Baltimore Jack Tarlin Hits the End of His Trail
- Hiker Stories
- Baltimore Jack Tarlin Hits the End of His Trail
Baltimore Jack Tarlin ~~ Photo by Robert Sutherland
Baltimore Jack Tarlin -- the man, the Appalachian Trail legend -- reached the end of his trail on May 4, 2016.
He was the King of Hiker Trash. On the single occasion that our paths crossed at Laughing Heart Hostel in Hot Springs, NC, he appeared to me to be a worthy ambassador for life on the Trail.
He thru-hiked the AT nine times, after failing in his initial attempt.
As with most legends, I have no idea where Baltimore Jack was born or when. Friends say Jack loved The New York Times, bourbon, hiking, and helping hikers. He was kind to me and wisely humble.
One trustworthy source says Baltimore Jack passed away at Angel Medical Center at 6 AM, May 4, 2016, in the Appalachian Trail Town of Franklin, North Carolina. Fitting.
The best way to learn more is by listening to two episodes of The Pox and Puss Podcast featuring The Legend ... in his own words.
Then miss him or mourn him, along with the entire subculture that is the Appalachian Trail.
Episode #16, Part 1 - Baltimore Jack Consumes An Entire Chicken
Jack sits down to speak with us in the historic Mountain Crossings outfitter at Neels Gap along the Appalachian Trail. Jack tells us about his life on the Trail since his first attempt at a Thru-Hike in 1995...and his 9 completed thru-hikes since then.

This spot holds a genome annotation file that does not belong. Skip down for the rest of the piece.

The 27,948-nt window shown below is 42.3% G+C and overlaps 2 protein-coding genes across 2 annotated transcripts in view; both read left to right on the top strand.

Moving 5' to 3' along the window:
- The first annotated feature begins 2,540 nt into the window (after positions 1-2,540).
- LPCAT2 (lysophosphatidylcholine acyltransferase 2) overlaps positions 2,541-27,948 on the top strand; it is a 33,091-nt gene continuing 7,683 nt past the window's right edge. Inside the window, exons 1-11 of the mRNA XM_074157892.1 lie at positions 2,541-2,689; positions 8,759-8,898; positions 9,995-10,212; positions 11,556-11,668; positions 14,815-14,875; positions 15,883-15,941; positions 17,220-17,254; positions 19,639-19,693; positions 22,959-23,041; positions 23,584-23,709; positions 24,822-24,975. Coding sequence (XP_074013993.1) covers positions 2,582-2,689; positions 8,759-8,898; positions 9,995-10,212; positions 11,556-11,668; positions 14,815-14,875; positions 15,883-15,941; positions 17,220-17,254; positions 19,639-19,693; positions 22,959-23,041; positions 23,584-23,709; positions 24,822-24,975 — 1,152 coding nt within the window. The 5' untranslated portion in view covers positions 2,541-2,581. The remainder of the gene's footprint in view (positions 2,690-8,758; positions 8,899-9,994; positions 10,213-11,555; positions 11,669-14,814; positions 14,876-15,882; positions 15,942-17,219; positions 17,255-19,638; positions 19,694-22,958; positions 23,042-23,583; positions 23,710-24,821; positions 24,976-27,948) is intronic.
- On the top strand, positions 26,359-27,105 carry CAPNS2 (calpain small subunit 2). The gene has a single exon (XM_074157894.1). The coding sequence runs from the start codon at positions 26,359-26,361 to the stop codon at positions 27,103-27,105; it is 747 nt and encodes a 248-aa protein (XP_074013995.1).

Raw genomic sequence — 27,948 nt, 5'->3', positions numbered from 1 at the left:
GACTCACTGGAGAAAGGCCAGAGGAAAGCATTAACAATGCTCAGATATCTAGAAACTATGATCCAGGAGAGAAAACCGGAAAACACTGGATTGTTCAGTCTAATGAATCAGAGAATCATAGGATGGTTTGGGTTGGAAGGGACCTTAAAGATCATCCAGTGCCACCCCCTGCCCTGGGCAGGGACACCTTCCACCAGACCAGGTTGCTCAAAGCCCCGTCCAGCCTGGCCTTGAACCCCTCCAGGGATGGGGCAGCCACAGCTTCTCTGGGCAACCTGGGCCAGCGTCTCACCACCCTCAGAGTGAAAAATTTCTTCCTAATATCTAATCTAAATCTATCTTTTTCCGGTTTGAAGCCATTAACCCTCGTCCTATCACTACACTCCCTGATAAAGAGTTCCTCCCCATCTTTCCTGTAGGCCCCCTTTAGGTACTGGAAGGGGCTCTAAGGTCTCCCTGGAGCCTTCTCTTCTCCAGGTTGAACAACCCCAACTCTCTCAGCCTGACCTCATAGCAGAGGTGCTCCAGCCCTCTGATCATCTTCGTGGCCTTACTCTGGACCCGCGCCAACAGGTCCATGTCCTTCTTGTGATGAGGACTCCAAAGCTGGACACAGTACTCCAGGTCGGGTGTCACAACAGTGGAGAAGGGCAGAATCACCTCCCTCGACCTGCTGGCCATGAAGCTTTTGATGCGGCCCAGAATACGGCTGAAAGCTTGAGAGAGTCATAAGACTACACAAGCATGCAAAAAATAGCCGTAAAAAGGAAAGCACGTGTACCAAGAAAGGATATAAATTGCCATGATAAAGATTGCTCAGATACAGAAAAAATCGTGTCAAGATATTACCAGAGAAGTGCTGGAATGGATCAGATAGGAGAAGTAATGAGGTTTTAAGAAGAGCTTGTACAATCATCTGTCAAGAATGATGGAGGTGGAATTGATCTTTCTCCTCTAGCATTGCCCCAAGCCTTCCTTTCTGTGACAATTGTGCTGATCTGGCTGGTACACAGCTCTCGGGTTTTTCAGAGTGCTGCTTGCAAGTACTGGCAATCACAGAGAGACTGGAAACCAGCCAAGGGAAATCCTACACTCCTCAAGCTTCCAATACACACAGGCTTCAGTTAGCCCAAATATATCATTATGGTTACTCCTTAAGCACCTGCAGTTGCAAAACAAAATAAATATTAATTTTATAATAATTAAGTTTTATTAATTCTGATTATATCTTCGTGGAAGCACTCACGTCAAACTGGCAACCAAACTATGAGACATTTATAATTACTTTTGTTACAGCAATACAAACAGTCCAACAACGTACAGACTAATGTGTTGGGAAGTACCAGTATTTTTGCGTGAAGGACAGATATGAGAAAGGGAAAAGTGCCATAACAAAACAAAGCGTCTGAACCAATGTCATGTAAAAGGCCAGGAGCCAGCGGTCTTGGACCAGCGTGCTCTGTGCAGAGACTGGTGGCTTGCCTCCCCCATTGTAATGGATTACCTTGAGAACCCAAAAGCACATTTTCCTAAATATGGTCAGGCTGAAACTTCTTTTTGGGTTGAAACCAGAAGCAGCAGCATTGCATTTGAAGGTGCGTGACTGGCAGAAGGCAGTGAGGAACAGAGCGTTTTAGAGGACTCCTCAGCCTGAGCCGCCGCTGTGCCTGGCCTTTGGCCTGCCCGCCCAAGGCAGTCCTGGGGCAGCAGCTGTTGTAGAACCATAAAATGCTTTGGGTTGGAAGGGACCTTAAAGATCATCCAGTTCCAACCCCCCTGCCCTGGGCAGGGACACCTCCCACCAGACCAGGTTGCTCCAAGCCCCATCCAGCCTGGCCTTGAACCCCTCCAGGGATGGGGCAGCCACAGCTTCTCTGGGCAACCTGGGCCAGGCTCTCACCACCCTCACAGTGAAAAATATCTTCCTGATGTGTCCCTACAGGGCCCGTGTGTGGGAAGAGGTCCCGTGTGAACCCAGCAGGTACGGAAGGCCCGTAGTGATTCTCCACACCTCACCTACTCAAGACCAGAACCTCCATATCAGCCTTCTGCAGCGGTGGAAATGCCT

Tags: Attractions, Appalachian Trail, Appalachian Trail Community, News, Robert Sutherland Travel Writer, Hikers, appalachian trail hikers, and baltimore jack tarlin appalachian trail
About the Author Robert Sutherland:
Robert Sutherland is a travel writer enjoying life. Robert has two adult daughters and six grandchildren.
PaterTemporalis on May 9, 2016
So, there are two stories we can tell about the life of Baltimore Jack. If I want to make a moral choice about how I remember him, I am DAMN SURE going to think first of what story Jack would have WANTED us to tell.
I won't question for a moment the stories that Sharon G Miller tells us about this "Adam Tarlin" person. That person was CERTAINLY not Baltimore Jack's preferred identity. Anyone, like me, who knew the Trail Tarlin, knew that he had demons, that he was a raging alcoholic, that he was escaping some life in consensus reality. We knew it; we didn't need anyone to tell us the details or act like we are shitty people for celebrating the identity that Baltimore Jack built over DECADES of hard work, of selfless care for those in need, and countless thousands of miles hiked and services rendered.
If you wish to try to turn this man whom we loved, faults and all, into an object lesson about how people should feel shame about alcoholism, or poverty, or even mental illness, then you certainly have the right of free speech to indicate that that is your position. But I am also entitled to ask you a question:
How fucking DARE you?